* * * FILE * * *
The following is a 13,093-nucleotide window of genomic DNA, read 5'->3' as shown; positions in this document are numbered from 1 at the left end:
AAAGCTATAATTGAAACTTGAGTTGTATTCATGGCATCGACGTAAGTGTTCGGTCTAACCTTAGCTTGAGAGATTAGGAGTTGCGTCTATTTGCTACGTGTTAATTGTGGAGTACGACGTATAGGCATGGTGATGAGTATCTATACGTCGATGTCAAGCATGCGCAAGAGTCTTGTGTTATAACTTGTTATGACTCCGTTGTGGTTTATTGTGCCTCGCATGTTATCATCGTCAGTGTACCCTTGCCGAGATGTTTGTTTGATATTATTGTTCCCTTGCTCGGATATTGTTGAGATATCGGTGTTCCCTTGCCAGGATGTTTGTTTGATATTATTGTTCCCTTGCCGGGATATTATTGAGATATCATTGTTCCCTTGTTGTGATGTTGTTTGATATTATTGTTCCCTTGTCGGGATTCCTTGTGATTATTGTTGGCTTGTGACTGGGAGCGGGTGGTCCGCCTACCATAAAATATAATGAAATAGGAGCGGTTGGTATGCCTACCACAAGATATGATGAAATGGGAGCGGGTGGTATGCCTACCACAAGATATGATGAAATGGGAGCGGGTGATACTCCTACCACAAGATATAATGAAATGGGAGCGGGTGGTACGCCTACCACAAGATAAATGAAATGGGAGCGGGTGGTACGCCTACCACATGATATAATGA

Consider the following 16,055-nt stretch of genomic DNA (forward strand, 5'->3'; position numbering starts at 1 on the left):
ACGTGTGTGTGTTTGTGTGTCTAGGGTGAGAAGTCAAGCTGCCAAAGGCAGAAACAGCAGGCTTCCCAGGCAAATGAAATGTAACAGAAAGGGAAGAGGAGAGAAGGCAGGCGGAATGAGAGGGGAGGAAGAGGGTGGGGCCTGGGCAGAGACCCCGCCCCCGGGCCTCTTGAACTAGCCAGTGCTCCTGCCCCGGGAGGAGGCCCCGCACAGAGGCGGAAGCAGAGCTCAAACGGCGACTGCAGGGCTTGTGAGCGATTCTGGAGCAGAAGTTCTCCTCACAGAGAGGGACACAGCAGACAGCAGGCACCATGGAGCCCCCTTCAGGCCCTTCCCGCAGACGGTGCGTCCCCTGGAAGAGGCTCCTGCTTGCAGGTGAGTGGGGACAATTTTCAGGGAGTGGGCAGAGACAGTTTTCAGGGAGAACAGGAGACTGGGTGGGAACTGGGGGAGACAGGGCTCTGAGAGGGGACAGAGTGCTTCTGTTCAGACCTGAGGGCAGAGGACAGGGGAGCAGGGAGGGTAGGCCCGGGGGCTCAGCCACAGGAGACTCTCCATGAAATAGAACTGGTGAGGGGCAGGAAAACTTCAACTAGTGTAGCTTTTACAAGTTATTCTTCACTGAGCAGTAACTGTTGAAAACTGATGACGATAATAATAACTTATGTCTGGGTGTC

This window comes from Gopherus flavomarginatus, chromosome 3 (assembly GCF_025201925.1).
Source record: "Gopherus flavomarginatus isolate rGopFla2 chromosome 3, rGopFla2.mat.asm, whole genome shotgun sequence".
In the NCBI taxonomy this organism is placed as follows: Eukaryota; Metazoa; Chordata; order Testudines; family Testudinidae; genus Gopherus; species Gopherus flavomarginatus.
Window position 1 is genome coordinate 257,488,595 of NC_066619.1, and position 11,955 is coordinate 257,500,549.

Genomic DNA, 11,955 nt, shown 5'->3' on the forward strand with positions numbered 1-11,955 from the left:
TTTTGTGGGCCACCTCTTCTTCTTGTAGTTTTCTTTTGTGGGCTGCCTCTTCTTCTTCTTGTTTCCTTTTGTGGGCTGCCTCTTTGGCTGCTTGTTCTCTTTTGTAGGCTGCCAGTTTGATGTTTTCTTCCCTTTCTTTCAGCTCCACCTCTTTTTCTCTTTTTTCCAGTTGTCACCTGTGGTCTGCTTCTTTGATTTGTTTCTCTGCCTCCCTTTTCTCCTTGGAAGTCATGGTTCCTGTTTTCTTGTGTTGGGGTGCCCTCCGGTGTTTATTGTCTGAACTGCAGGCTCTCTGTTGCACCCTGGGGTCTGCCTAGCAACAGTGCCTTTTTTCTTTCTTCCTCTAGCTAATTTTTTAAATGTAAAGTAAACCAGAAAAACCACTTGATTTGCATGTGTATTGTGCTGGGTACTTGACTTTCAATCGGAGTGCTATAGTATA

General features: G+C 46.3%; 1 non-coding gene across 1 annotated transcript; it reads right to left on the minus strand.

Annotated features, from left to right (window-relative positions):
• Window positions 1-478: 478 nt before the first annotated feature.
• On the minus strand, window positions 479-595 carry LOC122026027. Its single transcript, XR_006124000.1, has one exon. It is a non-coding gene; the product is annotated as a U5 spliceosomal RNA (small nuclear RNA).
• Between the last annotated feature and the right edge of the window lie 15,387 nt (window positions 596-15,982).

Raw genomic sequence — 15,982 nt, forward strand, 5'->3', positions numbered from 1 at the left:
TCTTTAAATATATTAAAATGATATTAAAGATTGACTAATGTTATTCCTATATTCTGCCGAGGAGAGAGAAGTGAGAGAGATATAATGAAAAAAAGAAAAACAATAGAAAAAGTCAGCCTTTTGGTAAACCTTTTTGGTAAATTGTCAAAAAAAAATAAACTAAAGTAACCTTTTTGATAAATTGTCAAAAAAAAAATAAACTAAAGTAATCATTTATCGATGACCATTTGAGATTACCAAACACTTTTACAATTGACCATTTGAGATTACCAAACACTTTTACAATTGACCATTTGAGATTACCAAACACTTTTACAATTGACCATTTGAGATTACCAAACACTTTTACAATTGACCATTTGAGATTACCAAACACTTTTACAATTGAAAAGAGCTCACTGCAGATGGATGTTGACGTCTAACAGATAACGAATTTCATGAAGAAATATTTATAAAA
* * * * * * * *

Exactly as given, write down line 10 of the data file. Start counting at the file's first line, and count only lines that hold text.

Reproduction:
TTTTGTGGGCCACCTCTTCTTCTTGTAGTTTTCTTTTGTGGGCTGCCTCTTCTTCTTCTTGTTTCCTTTTGTGGGCTGCCTCTTTGGCTGCTTGTTCTCTTTTGTAGGCTGCCAGTTTGATGTTTTCTTCCCTTTCTTTCAGCTCCACCTCTTTTTCTCTTTTTTCCAGTTGTCACCTGTGGTCTGCTTCTTTGATTTGTTTCTCTGCCTCCCTTTTCTCCTTGGAAGTCATGGTTCCTGTTTTCTTGTGTTGGGGTGCCCTCCGGTGTTTATTGTCTGAACTGCAGGCTCTCTGTTGCACCCTGGGGTCTGCCTAGCAACAGTGCCTTTTTTCTTTCTTCCTCTAGCTAATTTTTTAAATGTAAAGTAAACCAGAAAAACCACTTGATTTGCATGTGTATTGTGCTGGGTACTTGACTTTCAATCGGAGTGCTATAGTATA